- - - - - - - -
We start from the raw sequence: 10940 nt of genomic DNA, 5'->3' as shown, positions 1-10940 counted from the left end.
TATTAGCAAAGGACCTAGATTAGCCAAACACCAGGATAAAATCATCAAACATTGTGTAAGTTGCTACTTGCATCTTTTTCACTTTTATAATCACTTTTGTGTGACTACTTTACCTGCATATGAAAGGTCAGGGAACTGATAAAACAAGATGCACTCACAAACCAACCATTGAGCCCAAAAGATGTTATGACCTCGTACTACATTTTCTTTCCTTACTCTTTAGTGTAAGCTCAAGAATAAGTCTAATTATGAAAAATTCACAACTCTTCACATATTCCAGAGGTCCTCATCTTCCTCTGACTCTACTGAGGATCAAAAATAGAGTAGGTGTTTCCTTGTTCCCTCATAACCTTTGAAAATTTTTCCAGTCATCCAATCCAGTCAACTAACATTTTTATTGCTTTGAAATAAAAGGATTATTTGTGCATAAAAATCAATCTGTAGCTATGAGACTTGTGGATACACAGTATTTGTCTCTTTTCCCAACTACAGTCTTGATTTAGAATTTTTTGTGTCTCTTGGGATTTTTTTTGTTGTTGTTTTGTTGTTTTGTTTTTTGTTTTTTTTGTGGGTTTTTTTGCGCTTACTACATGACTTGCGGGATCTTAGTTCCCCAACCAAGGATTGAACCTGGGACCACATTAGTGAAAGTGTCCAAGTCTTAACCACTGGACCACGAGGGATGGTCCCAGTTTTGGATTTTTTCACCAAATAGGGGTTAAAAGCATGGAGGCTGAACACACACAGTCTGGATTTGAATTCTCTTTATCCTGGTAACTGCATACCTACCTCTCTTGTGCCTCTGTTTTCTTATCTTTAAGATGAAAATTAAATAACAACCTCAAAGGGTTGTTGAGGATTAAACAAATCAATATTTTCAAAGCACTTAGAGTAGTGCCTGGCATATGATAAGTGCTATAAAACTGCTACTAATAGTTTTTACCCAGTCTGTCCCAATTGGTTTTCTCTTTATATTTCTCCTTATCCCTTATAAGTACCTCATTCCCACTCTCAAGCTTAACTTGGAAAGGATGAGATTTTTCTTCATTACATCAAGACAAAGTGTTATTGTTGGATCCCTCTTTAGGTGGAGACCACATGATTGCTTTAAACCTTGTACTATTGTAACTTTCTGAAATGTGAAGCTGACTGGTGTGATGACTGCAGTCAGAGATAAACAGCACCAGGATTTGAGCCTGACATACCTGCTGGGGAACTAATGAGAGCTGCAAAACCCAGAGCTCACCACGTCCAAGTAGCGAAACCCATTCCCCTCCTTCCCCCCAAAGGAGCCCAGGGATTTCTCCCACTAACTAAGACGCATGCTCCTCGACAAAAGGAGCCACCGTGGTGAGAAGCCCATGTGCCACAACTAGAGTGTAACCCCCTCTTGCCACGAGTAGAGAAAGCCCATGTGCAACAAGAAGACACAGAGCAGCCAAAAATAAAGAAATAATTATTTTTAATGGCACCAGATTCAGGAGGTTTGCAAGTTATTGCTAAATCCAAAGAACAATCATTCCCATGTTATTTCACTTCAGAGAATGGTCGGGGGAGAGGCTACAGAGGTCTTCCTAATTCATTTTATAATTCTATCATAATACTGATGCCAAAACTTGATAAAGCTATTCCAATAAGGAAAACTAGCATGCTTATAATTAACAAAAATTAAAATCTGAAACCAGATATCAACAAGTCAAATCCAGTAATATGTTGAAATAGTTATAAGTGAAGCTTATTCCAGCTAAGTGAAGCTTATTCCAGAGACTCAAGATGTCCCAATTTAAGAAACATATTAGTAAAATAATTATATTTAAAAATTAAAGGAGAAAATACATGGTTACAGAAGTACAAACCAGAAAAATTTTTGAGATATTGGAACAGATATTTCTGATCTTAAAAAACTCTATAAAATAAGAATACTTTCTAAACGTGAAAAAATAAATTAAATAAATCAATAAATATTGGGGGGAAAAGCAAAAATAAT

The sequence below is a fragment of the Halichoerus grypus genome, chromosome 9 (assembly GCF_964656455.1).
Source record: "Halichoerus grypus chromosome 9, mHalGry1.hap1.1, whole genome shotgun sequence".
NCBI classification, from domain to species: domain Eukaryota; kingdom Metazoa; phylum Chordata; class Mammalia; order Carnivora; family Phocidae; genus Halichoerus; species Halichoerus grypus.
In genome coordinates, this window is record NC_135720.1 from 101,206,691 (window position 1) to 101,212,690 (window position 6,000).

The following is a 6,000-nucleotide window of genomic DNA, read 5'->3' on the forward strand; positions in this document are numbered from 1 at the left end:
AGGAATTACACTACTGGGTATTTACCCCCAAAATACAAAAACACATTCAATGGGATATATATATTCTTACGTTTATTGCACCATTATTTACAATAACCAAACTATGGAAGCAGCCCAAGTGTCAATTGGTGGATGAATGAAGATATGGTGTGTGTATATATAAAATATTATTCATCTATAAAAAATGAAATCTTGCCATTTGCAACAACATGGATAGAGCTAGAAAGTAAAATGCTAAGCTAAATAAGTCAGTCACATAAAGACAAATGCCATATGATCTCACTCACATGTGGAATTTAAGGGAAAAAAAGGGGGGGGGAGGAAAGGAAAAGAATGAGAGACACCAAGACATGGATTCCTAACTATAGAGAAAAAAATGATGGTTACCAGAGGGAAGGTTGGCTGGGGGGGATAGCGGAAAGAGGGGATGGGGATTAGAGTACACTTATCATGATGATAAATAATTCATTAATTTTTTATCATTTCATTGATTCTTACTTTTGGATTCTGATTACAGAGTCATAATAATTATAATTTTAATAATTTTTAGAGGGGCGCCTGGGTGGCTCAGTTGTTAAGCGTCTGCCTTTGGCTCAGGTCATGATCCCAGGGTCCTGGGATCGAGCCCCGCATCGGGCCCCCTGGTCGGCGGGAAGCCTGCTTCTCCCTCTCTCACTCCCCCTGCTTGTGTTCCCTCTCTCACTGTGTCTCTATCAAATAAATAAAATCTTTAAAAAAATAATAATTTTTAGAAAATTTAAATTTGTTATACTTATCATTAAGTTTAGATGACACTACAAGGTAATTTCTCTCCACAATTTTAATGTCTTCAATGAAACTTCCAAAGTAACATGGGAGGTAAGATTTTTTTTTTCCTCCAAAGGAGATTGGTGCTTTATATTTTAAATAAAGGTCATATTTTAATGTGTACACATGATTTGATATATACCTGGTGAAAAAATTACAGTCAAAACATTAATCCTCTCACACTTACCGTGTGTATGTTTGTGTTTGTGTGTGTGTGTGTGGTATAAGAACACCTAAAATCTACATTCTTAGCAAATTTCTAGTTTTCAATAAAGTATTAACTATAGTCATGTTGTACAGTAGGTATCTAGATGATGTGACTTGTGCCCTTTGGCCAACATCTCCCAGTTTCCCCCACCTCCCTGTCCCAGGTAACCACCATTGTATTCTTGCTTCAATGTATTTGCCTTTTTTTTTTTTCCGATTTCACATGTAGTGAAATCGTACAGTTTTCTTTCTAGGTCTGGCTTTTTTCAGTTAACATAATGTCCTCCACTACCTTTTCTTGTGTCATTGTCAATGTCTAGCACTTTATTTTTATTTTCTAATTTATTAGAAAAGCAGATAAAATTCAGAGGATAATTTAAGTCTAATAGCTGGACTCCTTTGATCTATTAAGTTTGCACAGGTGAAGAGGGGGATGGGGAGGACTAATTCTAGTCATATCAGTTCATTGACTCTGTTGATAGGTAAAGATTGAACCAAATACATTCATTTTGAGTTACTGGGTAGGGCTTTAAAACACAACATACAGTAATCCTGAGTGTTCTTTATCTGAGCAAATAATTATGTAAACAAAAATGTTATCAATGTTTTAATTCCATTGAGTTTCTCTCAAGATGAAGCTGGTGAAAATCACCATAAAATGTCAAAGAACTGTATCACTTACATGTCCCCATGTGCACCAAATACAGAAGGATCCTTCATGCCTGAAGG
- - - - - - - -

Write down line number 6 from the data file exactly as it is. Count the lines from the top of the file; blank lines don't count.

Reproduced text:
In genome coordinates, this window is record NC_135720.1 from 101,206,691 (window position 1) to 101,212,690 (window position 6,000).